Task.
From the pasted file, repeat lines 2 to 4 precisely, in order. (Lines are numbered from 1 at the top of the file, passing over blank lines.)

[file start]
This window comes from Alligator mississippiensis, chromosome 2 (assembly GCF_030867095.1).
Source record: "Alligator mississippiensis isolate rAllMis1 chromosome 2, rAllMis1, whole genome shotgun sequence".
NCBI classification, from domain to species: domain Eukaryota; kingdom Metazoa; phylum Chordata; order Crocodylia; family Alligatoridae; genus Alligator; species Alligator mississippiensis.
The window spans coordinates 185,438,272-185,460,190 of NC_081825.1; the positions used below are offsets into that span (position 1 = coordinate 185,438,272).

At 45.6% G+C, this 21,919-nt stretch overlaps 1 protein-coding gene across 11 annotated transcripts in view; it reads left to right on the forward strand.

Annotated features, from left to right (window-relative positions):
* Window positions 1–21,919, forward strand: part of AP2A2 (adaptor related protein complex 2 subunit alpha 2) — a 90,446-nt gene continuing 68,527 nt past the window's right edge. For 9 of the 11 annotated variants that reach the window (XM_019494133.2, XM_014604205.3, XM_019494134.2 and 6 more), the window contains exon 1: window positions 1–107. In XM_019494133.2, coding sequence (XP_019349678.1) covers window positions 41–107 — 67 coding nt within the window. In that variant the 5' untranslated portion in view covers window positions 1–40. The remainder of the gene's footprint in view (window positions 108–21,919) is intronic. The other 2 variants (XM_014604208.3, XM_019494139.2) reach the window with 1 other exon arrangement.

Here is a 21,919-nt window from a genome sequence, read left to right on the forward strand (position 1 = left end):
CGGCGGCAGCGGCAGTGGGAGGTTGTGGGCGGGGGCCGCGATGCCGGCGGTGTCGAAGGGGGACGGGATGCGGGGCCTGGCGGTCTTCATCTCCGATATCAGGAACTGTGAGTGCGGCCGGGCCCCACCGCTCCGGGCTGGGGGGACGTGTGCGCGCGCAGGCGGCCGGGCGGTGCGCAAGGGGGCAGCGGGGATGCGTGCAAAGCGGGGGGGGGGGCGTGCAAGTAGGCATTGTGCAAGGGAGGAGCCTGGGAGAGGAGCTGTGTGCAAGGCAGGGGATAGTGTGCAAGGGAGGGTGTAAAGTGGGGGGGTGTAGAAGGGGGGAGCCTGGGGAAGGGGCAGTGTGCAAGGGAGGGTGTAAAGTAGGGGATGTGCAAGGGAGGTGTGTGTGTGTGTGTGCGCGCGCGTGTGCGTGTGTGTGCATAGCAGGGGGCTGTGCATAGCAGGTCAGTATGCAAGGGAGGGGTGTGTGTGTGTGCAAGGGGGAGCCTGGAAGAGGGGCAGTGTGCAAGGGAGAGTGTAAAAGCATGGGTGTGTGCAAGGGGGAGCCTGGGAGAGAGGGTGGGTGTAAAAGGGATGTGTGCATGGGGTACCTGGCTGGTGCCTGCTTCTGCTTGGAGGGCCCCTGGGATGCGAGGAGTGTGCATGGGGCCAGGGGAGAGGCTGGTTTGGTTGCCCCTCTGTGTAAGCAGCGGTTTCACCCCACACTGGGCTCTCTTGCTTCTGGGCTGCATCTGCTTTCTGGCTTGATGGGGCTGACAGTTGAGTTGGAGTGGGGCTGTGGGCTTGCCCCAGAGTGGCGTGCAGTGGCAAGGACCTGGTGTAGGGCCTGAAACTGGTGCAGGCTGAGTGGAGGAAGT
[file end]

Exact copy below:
Source record: "Alligator mississippiensis isolate rAllMis1 chromosome 2, rAllMis1, whole genome shotgun sequence".
NCBI classification, from domain to species: domain Eukaryota; kingdom Metazoa; phylum Chordata; order Crocodylia; family Alligatoridae; genus Alligator; species Alligator mississippiensis.
The window spans coordinates 185,438,272-185,460,190 of NC_081825.1; the positions used below are offsets into that span (position 1 = coordinate 185,438,272).